Amazon doesn’t carry the Ultimate Cut, but does carry Alexander, Revisited: The Final Cut (Two-Disc Special Edition). Stone based his film on Robin Lane Fox’s Alexander the Great. Fox is a well-regarded ancient historian, but at almost 600 pages, reading it is a serious commitment. If you want something a bit shorter (and more recent), I liked Ian Worthington’s Alexander the Great: Man and God. If you want to dig a bit deeper into Alexander, you might start with Alexander the Great: A Reader. And if you want to read one of the original sources, start with Arrian’s account, available as The Campaigns of Alexander (Classics).
- His email said lots of scary intelligent things about my project that makes it sound like he knows a lot more than I do and will have very high expectations that will be difficult to meet!
+ But that will be good for the project, and I can/have met high expectations in the past. Besides, the profs are supposed to know more than the students, that's kind of the point.
- This means I have to break it to my least-wanted committee member that I don't want him at all any more!
+ But he's leaving the uni! So maybe he is secretly hoping to dump grad students where possible so as not to stay bound to old responsibilities.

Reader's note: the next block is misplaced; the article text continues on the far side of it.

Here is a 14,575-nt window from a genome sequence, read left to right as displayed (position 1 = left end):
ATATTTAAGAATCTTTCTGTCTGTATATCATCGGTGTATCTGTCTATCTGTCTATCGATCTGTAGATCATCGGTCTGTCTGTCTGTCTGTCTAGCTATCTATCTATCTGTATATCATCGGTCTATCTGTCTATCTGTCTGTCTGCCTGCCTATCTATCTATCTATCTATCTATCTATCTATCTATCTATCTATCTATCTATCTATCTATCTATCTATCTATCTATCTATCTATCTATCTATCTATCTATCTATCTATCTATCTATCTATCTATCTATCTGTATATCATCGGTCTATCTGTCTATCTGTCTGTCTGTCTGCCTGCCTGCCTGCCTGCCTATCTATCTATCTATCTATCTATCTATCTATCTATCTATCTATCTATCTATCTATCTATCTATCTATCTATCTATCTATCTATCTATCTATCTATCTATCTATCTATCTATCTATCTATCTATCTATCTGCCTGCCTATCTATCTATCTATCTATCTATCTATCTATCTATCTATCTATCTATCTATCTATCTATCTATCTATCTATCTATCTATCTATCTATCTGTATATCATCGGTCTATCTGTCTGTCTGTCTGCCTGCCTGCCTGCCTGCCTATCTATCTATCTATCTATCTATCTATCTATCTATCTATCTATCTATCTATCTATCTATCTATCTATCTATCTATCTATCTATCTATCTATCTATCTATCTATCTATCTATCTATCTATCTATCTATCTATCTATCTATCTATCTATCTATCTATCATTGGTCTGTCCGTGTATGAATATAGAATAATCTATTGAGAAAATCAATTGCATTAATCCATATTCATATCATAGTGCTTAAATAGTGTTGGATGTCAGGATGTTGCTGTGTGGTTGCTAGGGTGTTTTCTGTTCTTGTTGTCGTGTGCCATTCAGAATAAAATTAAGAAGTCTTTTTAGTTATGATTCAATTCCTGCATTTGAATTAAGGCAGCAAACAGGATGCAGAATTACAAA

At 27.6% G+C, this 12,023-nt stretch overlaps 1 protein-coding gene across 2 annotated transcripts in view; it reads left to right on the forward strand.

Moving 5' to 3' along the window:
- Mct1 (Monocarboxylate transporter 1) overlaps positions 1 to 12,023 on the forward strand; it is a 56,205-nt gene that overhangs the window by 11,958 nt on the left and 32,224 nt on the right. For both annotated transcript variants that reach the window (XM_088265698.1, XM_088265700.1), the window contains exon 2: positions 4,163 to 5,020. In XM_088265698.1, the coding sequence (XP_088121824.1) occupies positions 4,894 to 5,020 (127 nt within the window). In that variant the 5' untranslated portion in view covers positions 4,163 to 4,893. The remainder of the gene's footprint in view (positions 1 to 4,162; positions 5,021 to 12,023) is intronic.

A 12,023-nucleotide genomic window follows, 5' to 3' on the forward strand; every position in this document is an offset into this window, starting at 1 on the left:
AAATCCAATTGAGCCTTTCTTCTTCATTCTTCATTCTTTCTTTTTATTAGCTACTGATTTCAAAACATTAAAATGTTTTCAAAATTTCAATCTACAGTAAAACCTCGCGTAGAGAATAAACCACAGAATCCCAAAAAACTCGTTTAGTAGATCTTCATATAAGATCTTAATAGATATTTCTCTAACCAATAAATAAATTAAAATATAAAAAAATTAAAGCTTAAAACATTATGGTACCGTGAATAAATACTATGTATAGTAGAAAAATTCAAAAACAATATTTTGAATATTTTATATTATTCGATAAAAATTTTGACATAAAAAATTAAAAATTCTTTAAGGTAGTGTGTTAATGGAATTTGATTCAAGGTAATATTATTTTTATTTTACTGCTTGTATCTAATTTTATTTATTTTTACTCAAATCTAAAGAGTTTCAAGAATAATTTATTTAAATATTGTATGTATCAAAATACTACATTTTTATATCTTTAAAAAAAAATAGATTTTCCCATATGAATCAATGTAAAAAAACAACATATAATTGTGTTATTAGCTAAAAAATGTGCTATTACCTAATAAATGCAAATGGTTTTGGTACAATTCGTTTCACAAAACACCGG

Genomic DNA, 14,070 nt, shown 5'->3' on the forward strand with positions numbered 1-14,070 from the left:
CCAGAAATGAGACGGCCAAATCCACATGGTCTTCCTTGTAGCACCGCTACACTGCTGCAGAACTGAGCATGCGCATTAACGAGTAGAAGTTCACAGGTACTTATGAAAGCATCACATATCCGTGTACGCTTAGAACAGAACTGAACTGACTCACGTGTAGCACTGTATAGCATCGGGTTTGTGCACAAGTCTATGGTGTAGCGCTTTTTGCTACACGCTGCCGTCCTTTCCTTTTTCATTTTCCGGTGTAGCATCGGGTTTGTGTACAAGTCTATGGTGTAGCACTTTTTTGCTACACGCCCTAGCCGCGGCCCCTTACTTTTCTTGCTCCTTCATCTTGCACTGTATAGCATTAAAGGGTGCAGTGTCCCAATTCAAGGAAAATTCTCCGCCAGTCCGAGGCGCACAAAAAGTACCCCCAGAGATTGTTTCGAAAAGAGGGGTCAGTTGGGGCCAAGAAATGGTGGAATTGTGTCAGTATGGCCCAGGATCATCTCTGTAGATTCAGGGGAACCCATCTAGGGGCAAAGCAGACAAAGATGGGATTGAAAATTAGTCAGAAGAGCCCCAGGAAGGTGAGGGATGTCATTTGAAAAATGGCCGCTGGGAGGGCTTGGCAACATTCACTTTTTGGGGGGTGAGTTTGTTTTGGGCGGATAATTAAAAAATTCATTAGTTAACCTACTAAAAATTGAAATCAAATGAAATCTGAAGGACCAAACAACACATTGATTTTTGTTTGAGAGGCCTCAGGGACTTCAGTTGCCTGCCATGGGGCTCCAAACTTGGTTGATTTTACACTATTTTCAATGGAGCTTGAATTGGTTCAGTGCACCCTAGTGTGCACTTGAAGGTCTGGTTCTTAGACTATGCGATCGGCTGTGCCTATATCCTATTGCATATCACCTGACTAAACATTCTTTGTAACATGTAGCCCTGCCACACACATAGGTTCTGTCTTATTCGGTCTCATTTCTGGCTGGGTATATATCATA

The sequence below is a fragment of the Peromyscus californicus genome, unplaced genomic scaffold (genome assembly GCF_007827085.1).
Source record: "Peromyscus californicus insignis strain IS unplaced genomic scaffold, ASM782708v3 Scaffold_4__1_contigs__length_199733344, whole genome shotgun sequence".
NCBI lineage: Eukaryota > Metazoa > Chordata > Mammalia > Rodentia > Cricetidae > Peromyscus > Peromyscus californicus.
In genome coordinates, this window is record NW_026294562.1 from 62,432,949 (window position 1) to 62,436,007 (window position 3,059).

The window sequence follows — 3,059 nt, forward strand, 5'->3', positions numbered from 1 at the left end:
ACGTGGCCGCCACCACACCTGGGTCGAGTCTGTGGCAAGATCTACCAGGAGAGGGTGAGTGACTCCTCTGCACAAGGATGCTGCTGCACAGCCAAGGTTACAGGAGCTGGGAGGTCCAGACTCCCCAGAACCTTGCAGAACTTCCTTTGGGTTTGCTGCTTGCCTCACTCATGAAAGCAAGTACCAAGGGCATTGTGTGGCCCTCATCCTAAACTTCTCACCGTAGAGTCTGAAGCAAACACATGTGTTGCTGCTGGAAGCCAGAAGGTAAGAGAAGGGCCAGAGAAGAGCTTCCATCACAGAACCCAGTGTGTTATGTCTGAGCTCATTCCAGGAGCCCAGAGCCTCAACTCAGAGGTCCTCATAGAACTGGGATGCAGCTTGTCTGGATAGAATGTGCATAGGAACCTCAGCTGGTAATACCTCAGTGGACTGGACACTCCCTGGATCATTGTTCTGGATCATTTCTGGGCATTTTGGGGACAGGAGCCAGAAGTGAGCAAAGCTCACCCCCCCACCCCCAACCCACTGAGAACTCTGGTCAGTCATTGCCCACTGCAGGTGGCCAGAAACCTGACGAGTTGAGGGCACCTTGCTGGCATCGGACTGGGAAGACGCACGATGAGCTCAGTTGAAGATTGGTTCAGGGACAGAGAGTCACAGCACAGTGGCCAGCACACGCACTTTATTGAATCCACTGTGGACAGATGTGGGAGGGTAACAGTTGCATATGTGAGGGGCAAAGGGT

- To find out, I will have to write another scary email and have another scary meeting.
+ I had a good idea about my diss!
- It will be a challenge to implement.
+ I wrote thousands of words this week!
- I think most of them will have to be cut--the story is already unwieldy at its current length
+ I am excited about coding again!
- Which reminds me I am not very good at coding.
+ But I am excellent at learning!
- Oh man all my deadlines are zooming towards me.
+ But in an exciting way. I hope.
OK, this time I really mean it. 50 is it. There will be no more mitosis! If the characters want to get chatty about anything else, it will have to wait for the next book.
Also, SEX. Goddamn it, there will actually be some smut in this NC-17 fic. And there is now slightly more hope for some Gwen/Morgana, though their situation isn't entirely certain yet. Gwen ended up with two more POV chapters plus the epilogue flashback chapter, so that should give them enough space to sort themselves out at least a little. But I have two M/A sex scenes planned, one minor and one major. Assuming I remember which tab goes into which slot after all this time. *eyerolls*
Call them holes. They probably have a shape (the function they need to play in the current section, a few characteristics of whatever fits there, but not a full definition). But lots of things might fit, one way or another, and I don't know what the best thing is.
If I try to hold it in my head, I'll probably forget (I have a terrible memory over the course of years and books worth of stuff).
So I need some way to capture holes, so that I remember to try to fill them when I'm writing other sections.